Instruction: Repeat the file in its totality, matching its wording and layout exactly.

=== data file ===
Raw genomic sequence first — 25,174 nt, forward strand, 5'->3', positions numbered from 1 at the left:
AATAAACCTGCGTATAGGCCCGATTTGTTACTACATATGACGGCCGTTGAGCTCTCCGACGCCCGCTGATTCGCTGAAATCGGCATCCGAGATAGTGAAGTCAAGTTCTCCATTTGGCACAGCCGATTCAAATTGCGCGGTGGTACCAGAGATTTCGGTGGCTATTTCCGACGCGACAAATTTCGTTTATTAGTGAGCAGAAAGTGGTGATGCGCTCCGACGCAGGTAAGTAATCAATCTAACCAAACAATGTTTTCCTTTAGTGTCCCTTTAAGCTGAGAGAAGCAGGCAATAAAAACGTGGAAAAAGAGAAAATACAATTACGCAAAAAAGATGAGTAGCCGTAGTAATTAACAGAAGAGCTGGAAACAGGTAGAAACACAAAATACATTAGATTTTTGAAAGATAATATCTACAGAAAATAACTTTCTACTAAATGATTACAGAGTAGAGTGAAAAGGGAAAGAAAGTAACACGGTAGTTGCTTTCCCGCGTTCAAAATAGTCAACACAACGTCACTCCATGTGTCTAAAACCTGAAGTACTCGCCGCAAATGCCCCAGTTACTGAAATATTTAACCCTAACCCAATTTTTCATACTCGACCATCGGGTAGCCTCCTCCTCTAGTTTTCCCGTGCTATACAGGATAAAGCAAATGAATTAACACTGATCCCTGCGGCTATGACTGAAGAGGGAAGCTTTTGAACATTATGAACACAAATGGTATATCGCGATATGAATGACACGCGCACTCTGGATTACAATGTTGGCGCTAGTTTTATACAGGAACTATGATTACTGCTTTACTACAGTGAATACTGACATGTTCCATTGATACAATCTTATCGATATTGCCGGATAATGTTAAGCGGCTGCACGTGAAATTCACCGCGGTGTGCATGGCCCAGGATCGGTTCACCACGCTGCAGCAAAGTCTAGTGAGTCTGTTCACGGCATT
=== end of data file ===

Raw genomic sequence first — 25,174 nt, forward strand, 5'->3', positions numbered from 1 at the left:
AATAAACCTGCGTATAGGCCCGATTTGTTACTACATATGACGGCCGTTGAGCTCTCCGACGCCCGCTGATTCGCTGAAATCGGCATCCGAGATAGTGAAGTCAAGTTCTCCATTTGGCACAGCCGATTCAAATTGCGCGGTGGTACCAGAGATTTCGGTGGCTATTTCCGACGCGACAAATTTCGTTTATTAGTGAGCAGAAAGTGGTGATGCGCTCCGACGCAGGTAAGTAATCAATCTAACCAAACAATGTTTTCCTTTAGTGTCCCTTTAAGCTGAGAGAAGCAGGCAATAAAAACGTGGAAAAAGAGAAAATACAATTACGCAAAAAAGATGAGTAGCCGTAGTAATTAACAGAAGAGCTGGAAACAGGTAGAAACACAAAATACATTAGATTTTTGAAAGATAATATCTACAGAAAATAACTTTCTACTAAATGATTACAGAGTAGAGTGAAAAGGGAAAGAAAGTAACACGGTAGTTGCTTTCCCGCGTTCAAAATAGTCAACACAACGTCACTCCATGTGTCTAAAACCTGAAGTACTCGCCGCAAATGCCCCAGTTACTGAAATATTTAACCCTAACCCAATTTTTCATACTCGACCATCGGGTAGCCTCCTCCTCTAGTTTTCCCGTGCTATACAGGATAAAGCAAATGAATTAACACTGATCCCTGCGGCTATGACTGAAGAGGGAAGCTTTTGAACATTATGAACACAAATGGTATATCGCGATATGAATGACACGCGCACTCTGGATTACAATGTTGGCGCTAGTTTTATACAGGAACTATGATTACTGCTTTACTACAGTGAATACTGACATGTTCCATTGATACAATCTTATCGATATTGCCGGATAATGTTAAGCGGCTGCACGTGAAATTCACCGCGGTGTGCATGGCCCAGGATCGGTTCACCACGCTGCAGCAAAGTCTAGTGAGTCTGTTCACGGCATT